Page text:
Yet, not long after construction of the Wall commenced, historians and archaeologists have determined that plans were changed and what appears to have started out as a defensive barrier, seems to have changed to a more offensive barricade with the addition of more forts along the Wall. To add further to the conundrum, a defensive ditch – the Vallum – was created on the southern side of the barrier as if trouble was occurring from the so-called Romanized south! What was going on?

With all these facts bobbing around in my head, it led me to wondering what effect the arrival of the Legions to the area must have had on those people already living there. We know the Brigantes traded with the Romans, we know there was interaction other than warfare. Hearts must have collided. Loyalties must have been tested.

Wall of Stone starts in AD 121 and my first plan was for the book to span a decade and see Hadrian's Wall completed. Silly me. In my naivety as an author, I hadn't realized my characters would have a different idea. They had such a lot to tell about their lives in the first year of that decade, that we never laid any stones together, not even the foundations. We did have some fights though as the Picts shook things up with some raids. Life was dangerous on the northern frontier.

The construction of that frontier barricade is still to come in my writing. I will regain charge and have those legionaries build that wall! will have to be book three as my second novel, Juno's Peacock, which was to be a sequel, became hijacked by a young slave girl in Pompeii. During research I came across a nugget of information that screamed at me: child exposure; abandoning an infant to die in the elements. Shocking, but it was practised in first century Rome and my resulting character, Decima, despite being slight in stature compared to my legionaries, stood head and shoulders above the parapet demanding her story be told.

Exposed, cast aside, condemned... she was in quite a difficult situation and calling out so loudly that I couldn't ignore her plight. It wasn't the best start in life for Decima but perhaps the gods favor her more than she realizes as she escapes the devastating eruption of Mount Vesuvius in AD79 giving her a new start. But can she keep her shameful past buried in the ashes that cover Pompeii or will her lies unravel? Freedom or slavery, which awaits her?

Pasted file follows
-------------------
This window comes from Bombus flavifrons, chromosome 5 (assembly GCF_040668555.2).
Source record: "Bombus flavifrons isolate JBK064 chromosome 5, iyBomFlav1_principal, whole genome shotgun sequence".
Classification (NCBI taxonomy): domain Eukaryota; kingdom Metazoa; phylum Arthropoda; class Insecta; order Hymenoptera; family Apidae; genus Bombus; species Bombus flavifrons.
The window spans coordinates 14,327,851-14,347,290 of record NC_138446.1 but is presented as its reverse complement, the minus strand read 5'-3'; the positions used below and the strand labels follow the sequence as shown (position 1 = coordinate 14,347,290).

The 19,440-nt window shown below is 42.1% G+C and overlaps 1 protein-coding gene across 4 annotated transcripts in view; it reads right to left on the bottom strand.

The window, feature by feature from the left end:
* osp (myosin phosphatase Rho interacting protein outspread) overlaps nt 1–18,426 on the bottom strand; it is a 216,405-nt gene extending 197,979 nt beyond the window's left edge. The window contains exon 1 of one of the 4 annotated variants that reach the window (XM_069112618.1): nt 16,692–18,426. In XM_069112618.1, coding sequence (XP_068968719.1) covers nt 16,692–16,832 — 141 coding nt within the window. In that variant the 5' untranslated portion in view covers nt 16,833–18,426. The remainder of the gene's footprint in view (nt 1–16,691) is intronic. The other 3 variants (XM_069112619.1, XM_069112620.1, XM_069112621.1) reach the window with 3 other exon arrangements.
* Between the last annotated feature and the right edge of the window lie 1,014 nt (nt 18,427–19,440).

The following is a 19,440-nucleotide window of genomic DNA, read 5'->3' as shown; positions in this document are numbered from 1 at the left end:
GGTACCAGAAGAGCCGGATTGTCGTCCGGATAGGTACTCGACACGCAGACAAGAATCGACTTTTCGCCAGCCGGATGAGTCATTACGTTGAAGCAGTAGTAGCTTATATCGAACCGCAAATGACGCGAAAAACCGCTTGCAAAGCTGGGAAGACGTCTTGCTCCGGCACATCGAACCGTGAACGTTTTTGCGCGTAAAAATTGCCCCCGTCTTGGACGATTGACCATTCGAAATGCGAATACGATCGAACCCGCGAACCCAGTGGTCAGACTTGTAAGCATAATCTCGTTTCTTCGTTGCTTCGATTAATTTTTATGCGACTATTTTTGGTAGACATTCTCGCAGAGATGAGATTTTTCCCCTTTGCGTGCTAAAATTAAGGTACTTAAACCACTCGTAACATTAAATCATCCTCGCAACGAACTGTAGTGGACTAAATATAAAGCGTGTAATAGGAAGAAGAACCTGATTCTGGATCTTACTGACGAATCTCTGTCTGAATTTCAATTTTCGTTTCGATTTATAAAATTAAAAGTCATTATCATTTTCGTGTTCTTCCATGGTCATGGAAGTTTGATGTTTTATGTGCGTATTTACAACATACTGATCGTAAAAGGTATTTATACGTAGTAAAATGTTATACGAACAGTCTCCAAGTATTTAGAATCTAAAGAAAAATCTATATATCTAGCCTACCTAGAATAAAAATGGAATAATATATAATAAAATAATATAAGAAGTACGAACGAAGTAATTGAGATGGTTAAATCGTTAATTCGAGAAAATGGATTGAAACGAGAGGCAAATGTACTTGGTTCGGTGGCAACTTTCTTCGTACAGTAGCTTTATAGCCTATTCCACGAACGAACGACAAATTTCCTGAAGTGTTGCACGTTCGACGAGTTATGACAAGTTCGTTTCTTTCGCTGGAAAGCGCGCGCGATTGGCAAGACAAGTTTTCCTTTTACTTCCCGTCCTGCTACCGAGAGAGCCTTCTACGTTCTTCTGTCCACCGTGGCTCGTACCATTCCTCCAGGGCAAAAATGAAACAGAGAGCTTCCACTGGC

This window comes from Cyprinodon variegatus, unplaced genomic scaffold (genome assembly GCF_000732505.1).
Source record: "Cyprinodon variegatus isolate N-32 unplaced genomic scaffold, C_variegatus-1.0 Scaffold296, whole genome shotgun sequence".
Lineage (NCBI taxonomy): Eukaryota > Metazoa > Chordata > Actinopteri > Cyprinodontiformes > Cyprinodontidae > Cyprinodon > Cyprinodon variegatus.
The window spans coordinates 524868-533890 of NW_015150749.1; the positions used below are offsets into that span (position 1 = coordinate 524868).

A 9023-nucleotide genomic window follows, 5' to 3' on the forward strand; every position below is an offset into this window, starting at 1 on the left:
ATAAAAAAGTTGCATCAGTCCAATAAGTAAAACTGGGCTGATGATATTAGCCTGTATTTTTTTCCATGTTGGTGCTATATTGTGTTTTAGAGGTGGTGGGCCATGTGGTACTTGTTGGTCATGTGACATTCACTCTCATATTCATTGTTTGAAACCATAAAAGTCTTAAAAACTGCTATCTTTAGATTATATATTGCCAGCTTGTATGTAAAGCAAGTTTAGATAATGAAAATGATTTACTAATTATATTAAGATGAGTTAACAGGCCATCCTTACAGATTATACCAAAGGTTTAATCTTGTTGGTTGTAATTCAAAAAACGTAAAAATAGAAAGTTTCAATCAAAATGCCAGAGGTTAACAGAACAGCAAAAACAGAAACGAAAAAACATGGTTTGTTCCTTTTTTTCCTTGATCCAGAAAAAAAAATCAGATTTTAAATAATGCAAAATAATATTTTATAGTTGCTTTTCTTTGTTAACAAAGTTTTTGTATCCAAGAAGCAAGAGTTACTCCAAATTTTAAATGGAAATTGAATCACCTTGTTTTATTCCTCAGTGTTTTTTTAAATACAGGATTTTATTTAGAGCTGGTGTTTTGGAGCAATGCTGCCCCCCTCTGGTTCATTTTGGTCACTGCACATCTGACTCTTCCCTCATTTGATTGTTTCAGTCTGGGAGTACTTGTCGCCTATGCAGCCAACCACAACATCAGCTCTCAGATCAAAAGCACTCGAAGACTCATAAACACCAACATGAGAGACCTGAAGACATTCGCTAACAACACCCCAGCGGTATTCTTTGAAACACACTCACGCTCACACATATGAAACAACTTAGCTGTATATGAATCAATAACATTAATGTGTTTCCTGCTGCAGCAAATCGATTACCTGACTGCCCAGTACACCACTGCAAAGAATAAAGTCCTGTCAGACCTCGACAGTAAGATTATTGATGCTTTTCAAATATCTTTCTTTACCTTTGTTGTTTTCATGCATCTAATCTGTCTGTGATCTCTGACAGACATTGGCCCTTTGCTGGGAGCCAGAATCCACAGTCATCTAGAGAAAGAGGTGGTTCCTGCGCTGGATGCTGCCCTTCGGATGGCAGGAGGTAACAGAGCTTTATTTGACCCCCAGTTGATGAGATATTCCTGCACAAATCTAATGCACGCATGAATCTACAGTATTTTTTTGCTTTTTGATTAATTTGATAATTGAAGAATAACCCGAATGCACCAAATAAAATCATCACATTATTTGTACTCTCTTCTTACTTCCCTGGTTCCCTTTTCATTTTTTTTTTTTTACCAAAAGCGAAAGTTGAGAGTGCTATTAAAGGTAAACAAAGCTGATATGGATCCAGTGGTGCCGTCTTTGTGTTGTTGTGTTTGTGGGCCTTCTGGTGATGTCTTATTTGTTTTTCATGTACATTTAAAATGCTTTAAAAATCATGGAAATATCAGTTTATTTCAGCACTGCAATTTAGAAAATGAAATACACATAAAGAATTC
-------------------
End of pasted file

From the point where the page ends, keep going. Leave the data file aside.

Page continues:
With my diversion to Italy complete, I'm back researching the legions in the north of Britannia again. Do you know there are three principal gateway types in the milecastles on Hadrian's Wall, each type attributed to one of the three legions who helped build it? They started construction from east to west and it would appear that each legion, Legio II, Legio VI and Legio XX, was building two milecastles and associated turrets up until Milecastle 17 when the steady plan changed. Why did it change? What happened? I don't know yet but I know some legionaries from the Twentieth and a local Brigante family who will tell us...

All About Heather

Heather Robinson is a novelist and short story award winner from Wiltshire, UK. Her academic background includes a Bachelor of Science degree with most of her working life spent as an Administration Manager locally. She is also a qualified and experienced radio presenter, hosting a weekly show for Warminster Community Radio. Proud parents of two boys, Heather and her husband Graham share a passion for live music, hiking and motorcycling.